Treatment Guidelines and Outcome

Surgery is the mainstay of treatment for adenoid cystic carcinoma. Fulfilling the oncologic principle of achieving clear margins is more difficult in this tumor than in other malignant lesions, due to its insidious submucosal and subperiosteal growth as well as to the tendency to spread along named nerves even far from the site of the lesion. Therefore, the surgeon should be aware of the need to check the radical tumor removal with multiple frozen sections and, possibly, to extend the resection to obtain clear margins. This principle is even more relevant in the sinonasal tract, where, for instance, adenoid cystic carcinoma may invade the sphenopalatine fossa and spread intracranially along the maxillary and vidian nerves. Post-operative radiotherapy is commonly indicated, particularly in sinonasal localizations, with the intent to treat residual microscopic disease. A 66 Gy dose is recommended whenever multiple margins are positive or there is extensive soft tissue involvement (Garden et al. 1995).

Overall and disease-free survival of patients with adenoid cystic carcinoma typically declines along the years. In a recent report strictly focused on sinonasal localizations, Wiseman et al. (2002) found a 5-year, 10-year, and 15-year overall survival of 65%, 55%, and 28%, respectively. Interestingly enough, sinonasal primaries have a poorer prognosis when compared with primaries in the major salivary glands and oral cavity/oropharynx (Khan et al. 2001).

Treatment with radiation alone is indicated for unresectable lesions or recurrences. Fast neutron radiotherapy has been shown to give a better local-regional control of the disease than photon beam radiotherapy (Griffin et al. 1988). Encouraging results have been obtained with this technique as a post-operative adjunct even in patients who had undergone only surgical "debulking" (Douglas et al. 2000). However, base of the skull invasion has still a negative impact on both local-regional control and survival (Douglas et al. 2000). Very recently, Schulz-Ertner et al. (2004) have reported a good local-regional control on unfavorable adenoid cystic carcinomas with combined photon and carbon ion radiotherapy.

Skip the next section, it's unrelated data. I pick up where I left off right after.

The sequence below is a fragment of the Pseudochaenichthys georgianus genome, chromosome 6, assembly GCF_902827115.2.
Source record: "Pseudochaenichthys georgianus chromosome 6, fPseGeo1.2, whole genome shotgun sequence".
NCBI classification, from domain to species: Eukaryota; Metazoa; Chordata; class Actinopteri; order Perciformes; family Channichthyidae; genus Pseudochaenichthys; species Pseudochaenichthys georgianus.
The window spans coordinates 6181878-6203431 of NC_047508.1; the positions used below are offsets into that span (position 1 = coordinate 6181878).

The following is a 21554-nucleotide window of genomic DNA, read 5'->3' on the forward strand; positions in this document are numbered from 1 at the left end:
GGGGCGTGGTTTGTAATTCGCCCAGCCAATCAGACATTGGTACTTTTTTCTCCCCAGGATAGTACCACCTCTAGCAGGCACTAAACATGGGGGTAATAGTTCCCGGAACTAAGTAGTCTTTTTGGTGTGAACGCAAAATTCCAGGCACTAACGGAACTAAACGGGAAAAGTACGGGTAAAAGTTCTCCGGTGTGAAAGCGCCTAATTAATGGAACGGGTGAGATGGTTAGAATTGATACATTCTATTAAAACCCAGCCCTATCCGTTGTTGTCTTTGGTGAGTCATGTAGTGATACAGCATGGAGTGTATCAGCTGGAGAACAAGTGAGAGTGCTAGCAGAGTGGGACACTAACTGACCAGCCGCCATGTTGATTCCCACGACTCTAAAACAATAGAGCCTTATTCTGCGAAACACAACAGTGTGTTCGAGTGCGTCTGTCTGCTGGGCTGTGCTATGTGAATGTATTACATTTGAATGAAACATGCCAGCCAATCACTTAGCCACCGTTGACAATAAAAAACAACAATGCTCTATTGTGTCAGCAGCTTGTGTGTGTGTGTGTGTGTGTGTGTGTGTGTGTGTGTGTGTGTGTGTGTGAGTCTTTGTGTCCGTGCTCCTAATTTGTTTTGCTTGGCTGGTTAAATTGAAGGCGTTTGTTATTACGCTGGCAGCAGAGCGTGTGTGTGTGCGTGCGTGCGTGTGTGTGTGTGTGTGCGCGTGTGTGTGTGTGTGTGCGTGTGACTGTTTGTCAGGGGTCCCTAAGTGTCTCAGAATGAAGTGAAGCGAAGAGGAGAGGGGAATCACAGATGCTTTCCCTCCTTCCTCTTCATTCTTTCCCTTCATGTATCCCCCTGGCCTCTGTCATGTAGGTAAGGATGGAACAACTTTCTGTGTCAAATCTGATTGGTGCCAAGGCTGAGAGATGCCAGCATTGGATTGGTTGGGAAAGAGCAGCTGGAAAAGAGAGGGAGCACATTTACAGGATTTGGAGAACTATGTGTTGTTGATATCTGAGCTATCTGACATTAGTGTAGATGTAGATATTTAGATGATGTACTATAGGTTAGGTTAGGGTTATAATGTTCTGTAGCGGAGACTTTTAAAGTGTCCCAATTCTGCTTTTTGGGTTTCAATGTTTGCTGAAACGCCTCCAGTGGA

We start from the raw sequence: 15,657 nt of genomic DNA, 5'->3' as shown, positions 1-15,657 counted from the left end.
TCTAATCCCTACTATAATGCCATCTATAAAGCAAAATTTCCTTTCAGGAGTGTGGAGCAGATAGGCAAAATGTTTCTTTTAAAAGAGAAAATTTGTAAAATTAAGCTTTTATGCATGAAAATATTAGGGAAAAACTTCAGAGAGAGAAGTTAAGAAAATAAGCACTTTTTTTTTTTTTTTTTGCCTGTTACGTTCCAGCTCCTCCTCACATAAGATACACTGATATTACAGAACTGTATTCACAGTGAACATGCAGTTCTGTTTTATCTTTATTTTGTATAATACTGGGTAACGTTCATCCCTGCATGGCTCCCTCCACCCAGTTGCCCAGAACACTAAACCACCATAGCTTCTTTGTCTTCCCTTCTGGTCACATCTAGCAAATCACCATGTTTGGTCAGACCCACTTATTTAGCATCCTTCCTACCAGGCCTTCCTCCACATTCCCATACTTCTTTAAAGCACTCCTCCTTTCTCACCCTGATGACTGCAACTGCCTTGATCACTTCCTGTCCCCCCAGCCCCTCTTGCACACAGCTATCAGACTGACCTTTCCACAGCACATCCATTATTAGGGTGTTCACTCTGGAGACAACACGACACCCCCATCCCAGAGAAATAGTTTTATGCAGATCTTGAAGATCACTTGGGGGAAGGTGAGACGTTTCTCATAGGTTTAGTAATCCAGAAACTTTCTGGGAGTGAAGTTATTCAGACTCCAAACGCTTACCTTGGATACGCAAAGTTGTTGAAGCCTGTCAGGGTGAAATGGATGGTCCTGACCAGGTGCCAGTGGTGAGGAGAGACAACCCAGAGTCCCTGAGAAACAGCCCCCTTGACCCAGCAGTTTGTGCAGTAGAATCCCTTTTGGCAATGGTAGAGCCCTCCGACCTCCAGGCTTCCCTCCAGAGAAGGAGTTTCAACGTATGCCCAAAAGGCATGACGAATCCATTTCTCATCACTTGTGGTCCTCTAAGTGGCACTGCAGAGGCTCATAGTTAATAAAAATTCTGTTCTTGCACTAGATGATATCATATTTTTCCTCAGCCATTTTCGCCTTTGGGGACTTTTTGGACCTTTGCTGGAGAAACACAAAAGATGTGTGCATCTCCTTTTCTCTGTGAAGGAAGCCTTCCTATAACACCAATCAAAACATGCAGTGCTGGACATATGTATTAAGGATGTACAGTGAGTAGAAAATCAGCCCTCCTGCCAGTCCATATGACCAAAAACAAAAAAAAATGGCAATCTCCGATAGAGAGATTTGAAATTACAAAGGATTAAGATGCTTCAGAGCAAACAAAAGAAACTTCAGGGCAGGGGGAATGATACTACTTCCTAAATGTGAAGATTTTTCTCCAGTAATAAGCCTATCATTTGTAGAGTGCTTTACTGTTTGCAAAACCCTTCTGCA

Adenoid cystic carcinoma is considered a che-moinsensitive tumor, so that chemotherapy is only in very rare instances indicated as a first-line treatment. However, encouraging results in the management of recurrent adenoid cystic carcinoma have been reported by using a combination of vinorelbine and cisplatin (Airoldi et al. 2001).

Unlike other malignant tumors of the head and neck, patients with adenoid cystic carcinoma may survive for years with distant metastases, which can be even resected in carefully selected patients. Therefore, the presence at diagnosis of secondary lesions does not "per se" exclude to treat the primary with a curative intent.

Advanced T stage (Spiro and Huvos 1992; Khan et al. 2001; Mendenhall et al. 2004) and positive margins (Garden et al. 1995; Prokopakis et al. 1999) have been shown to have a negative impact on local control of the disease. More controversial results have been reported instead on histological subtype (Khan et al. 2001) and local microscopic perineural invasion (Vrielinck et al. 1988; Prokopakis et al. 1999). According to Garden et al. (1995) perineural involvement was an adverse prognostic factor only when perineural spread along a major (named) nerve was present.

Considering the natural history of adenoid cystic carcinoma, periodic follow up evaluations, adjusted for stage of the disease and response to treatment, should be extended far longer than the traditional 5-year period.

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